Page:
Today’s homeowner is savvy and aware of the tax implications of homeownership. Deductions for mortgage interest and real estate taxes are common topics of conversation, however, taxes paid by the HOA are often left out of the discussion. It is easy to assume that HOAs are tax exempt, but the IRS disagrees. The HOA could be subject to tax on income from vending machines, laundry machines, clubhouse rentals, easement proceeds, roof rent, etc. This is true, even if the HOA is registered as a nonprofit corporation.
If, after reading this article, you are uncertain how these rules apply to you, or your HOA, be sure to enlist the support of a qualified CPA Firm.
Homeowner Associations can pay taxes?!
Homeowner associations (also called HOAs, CIRAs or Associations) have a distinctive taxing structure that is complicated by multiple taxing options. To start, we will first define the HOA.
What is a Homeowner Association?
According to the IRS, the HOA is an entity that provides a benefit to the community. It can be a condominium association designed to care for property in a specific condominium project, a residential real estate association designed to care for properties in an area or a timeshare association. The important factor is that the HOA is created as an entity designed to act on behalf of individual owners or members for the good of the overall community.
For that reason, the HOA is not often taxed on dues and assessments which are collected from members for the purpose of maintaining the property, even when the dues collected are greater than the current year expenses.
My HOA is a Colorado non-profit. Why do we pay taxes?
The State of Colorado recognizes the HOA as a nonprofit corporation. It is important to note that a nonprofit corporation in Colorado is not tax exempt under the Internal Revenue Code (IRC). To become tax exempt, the requesting organization must file complicated paperwork and report their mission to the IRS.
What tax form does the HOA file?
The HOA is a legal entity and a corporation. It is required to have a tax ID number (FEIN) and file annual tax returns with the IRS and possibly with the State as well. The good news is that the HOA can often elect to take advantage of the tax benefits provided by IRC §528 by filing the shorter Form 1120-H instead of the longer Form 1120 unless the HOA is primarily commercial, not residential, or if the HOA is primarily funded by non-exempt sources.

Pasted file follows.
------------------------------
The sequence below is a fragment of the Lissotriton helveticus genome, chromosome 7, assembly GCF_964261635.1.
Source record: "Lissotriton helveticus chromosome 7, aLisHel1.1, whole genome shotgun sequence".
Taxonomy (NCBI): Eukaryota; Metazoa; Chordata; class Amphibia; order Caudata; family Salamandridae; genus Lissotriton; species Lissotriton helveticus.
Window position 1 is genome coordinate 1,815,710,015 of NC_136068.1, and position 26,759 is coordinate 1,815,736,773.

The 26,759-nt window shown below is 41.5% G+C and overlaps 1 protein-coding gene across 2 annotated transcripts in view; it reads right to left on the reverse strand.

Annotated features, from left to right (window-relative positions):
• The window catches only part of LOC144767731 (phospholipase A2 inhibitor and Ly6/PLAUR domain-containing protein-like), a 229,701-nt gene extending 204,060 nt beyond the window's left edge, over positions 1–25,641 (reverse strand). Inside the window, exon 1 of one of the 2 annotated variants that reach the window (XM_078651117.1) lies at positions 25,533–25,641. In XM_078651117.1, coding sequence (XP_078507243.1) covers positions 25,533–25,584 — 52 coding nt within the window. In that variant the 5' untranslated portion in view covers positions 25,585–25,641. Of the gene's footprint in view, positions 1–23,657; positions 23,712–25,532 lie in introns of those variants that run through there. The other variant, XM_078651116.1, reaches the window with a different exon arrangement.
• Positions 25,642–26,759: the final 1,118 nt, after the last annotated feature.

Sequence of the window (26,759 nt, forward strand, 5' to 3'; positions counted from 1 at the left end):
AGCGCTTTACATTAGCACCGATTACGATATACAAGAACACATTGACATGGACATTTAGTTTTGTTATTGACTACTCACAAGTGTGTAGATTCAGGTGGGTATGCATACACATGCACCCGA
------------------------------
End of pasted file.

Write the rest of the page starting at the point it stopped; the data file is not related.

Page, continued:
Form 1120-H; U.S. Income Tax Return for Homeowners Associations
HOAs that elect to file form 1120-H will start the process by designating each item of revenue as “exempt” or “nonexempt”. “Exempt” revenue would include member dues, assessments, and anything that is charged to members based on their ownership percentage. Everything else, such as investment income, rental income, resort fees, and vending income is “non-exempt”. This is an important designation because the “exempt” income is also the “tax free” income.
Non-exempt income, less all associated expenses and a $100 statutory deduction, is subject to the 1120-H tax at a federal rate of 30% (plus State).
Form 1120, U.S. Income Tax Return for Corporations
Associations that do not elect to file form 1120-H will file the full form 1120, but the HOA will still benefit from special rules for membership organizations. HOAs that file form 1120 will start the process by designating each item of revenue as received either by a member or by a nonmember. Income received from a member is “tax free” if it is used to pay for member/community expenses.
If the HOA collects member income, dues, or assessments that exceed community expenses, the HOA will have something called “excess membership income”. This excess must be applied to the following year budget or refunded to the members. Choosing which option, either budget adjustment or refund, is addressed through a resolution at the HOA annual meeting.
Income from nonmembers, less all associated expenses, is subject to federal tax on Form 1120 at a federal rate of 21% (plus State).
As you can see, the complexity of the tax return really depends on the activities of the HOA and the availability to file the shorter Form 1120-H vs the longer Form 1120. Talk to your tax professional if you are seeking more guidance on this subject.
Kim Hitchcock is a CPA in Lakewood Colorado and the managing partner of the public accounting firm, McNurlin, Hitchcock & Associates, P.C. Kim is also a member of her residential HOA and is involved with the HOA of her family’s vacation rental. She has more than 26 years of experience in public accounting in the tax, audit, and accounting fields working specifically with CIRAs and small businesses. To find out more about Kim and the team at McNurlin, Hitchcock & Associates, P.C. visit www.mcnurlincpa.com.
By Russell Munz, Community Financials Inc.
I like to say that the best practices are born out of the trials and tribulations of the worst practices. If you are a board member or community manager of homeowners associations and condominium communities, the way to learn these best practices without suffering yourself is to learn from the mistakes of others. Over the last three years I have researched over twenty case studies of fraud and embezzlement perpetrated by board members, onsite staff, portfolio managers and management companies around the country. In this article we’ll discuss the resulting best practices, as well as cover some good housekeeping items.